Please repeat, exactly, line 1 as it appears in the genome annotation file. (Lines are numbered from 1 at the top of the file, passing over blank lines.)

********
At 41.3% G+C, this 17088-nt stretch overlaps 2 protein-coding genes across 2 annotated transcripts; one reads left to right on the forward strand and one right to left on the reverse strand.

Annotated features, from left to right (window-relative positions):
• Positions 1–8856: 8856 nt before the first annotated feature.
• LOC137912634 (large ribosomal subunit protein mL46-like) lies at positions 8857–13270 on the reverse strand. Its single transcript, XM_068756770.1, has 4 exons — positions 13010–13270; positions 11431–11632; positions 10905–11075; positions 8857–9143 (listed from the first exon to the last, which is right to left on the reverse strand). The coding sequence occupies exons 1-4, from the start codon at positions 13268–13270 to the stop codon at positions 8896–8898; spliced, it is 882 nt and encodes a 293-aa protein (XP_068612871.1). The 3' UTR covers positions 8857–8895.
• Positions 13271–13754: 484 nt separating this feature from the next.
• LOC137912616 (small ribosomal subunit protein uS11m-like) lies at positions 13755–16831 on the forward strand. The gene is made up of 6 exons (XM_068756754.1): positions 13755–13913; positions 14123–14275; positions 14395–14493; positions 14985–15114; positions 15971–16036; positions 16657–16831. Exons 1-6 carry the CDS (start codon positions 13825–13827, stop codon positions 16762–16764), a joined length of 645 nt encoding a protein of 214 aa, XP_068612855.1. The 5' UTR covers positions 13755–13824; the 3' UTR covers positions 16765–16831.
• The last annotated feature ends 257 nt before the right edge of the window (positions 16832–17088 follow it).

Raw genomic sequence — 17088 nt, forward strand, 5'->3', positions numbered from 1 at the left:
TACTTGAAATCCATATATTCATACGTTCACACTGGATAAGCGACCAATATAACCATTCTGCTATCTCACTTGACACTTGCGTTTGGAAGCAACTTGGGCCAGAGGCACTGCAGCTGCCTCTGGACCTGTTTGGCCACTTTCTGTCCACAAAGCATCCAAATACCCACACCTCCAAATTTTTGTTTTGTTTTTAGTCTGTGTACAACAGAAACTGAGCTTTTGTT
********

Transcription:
At 41.3% G+C, this 17088-nt stretch overlaps 2 protein-coding genes across 2 annotated transcripts; one reads left to right on the forward strand and one right to left on the reverse strand.